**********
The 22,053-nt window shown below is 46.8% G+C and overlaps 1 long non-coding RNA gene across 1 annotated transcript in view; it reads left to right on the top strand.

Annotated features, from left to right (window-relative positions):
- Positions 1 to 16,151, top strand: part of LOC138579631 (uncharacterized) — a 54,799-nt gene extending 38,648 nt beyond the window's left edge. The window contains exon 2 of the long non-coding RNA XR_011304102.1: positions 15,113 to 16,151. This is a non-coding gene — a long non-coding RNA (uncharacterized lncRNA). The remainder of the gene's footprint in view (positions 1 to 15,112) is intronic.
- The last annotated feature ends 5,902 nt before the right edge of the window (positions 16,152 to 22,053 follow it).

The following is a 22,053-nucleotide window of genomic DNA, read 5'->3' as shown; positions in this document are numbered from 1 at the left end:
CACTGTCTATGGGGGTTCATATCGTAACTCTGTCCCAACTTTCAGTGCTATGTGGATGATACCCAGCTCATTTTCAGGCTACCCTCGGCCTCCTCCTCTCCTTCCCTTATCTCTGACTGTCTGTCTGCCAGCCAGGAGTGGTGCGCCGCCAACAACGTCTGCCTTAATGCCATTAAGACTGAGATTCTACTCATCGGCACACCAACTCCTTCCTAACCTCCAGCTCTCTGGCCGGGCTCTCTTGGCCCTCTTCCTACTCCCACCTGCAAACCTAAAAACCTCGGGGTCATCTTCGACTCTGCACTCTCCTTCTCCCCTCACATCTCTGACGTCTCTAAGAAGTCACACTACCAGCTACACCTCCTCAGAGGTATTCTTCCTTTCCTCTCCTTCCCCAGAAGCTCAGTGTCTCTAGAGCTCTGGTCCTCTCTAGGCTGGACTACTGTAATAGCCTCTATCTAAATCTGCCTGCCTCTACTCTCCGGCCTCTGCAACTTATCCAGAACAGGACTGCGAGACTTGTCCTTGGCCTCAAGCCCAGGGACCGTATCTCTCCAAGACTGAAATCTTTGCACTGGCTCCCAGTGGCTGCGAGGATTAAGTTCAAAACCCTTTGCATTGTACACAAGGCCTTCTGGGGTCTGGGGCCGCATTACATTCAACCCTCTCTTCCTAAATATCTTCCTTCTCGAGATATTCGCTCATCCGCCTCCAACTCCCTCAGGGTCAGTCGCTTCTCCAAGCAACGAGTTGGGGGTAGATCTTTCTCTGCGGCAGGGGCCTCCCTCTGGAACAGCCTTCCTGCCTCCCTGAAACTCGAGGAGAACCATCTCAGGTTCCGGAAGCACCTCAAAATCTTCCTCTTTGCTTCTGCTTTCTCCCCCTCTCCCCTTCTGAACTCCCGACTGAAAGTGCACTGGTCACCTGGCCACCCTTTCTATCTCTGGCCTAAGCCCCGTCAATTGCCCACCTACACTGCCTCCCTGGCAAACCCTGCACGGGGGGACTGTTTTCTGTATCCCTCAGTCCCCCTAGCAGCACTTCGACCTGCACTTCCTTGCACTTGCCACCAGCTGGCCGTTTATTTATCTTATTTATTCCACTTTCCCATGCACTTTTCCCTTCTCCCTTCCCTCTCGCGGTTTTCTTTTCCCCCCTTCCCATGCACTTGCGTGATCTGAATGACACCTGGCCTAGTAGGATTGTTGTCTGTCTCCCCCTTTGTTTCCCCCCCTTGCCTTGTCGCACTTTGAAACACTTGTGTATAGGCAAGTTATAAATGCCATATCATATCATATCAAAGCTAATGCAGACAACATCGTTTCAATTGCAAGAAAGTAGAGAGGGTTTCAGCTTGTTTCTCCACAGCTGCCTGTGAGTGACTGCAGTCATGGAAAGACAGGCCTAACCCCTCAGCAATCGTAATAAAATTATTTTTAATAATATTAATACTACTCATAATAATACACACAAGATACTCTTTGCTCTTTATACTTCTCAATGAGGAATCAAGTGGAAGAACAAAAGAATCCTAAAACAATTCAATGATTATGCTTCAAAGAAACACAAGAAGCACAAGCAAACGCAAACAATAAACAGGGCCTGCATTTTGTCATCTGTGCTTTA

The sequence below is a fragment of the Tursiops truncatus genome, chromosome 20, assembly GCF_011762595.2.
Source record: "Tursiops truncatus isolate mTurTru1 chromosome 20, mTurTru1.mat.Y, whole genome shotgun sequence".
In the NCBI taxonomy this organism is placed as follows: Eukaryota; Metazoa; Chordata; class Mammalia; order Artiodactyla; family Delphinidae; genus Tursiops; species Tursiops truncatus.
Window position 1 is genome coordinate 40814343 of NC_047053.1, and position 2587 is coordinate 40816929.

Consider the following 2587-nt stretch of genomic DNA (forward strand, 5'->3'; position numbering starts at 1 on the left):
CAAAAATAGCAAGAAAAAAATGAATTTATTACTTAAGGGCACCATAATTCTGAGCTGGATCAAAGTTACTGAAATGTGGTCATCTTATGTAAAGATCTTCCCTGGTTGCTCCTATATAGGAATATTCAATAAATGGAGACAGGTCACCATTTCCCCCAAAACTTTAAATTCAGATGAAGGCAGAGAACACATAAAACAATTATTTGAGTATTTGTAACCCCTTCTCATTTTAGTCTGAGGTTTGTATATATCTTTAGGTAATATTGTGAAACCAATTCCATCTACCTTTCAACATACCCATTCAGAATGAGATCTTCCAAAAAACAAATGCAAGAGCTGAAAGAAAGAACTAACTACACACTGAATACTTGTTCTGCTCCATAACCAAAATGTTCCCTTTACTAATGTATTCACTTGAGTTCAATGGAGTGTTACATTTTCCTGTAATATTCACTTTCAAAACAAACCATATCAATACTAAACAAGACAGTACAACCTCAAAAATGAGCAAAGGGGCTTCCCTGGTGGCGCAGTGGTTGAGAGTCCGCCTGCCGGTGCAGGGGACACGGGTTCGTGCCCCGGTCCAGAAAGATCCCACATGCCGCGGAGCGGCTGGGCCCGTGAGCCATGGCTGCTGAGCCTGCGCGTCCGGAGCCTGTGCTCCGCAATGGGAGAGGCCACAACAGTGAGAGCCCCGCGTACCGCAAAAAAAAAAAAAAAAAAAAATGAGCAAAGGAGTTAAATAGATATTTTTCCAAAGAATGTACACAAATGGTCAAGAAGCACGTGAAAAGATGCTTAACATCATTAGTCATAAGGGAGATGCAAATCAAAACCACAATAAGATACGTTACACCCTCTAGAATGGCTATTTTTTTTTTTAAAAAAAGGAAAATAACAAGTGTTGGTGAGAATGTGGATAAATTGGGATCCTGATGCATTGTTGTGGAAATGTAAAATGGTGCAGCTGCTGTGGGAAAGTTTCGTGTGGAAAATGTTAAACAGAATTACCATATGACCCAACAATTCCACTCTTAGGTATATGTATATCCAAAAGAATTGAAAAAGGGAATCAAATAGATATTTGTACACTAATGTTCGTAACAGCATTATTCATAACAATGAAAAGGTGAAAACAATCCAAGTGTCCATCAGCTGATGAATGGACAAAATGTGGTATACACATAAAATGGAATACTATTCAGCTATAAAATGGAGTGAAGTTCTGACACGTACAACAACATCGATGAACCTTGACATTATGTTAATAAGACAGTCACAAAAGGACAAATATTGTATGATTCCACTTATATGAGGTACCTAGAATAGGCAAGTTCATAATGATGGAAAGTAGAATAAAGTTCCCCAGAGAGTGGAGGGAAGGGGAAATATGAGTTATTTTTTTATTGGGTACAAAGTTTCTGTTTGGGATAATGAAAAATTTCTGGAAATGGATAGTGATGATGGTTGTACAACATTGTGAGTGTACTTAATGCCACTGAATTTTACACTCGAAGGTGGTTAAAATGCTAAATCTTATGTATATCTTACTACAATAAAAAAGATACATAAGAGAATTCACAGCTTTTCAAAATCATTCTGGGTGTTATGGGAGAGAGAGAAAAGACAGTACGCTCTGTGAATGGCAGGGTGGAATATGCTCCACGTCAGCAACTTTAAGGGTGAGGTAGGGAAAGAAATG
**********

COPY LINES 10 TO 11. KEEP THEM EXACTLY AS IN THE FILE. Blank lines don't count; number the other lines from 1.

Window position 1 is genome coordinate 40814343 of NC_047053.1, and position 2587 is coordinate 40816929.

Consider the following 2587-nt stretch of genomic DNA (forward strand, 5'->3'; position numbering starts at 1 on the left):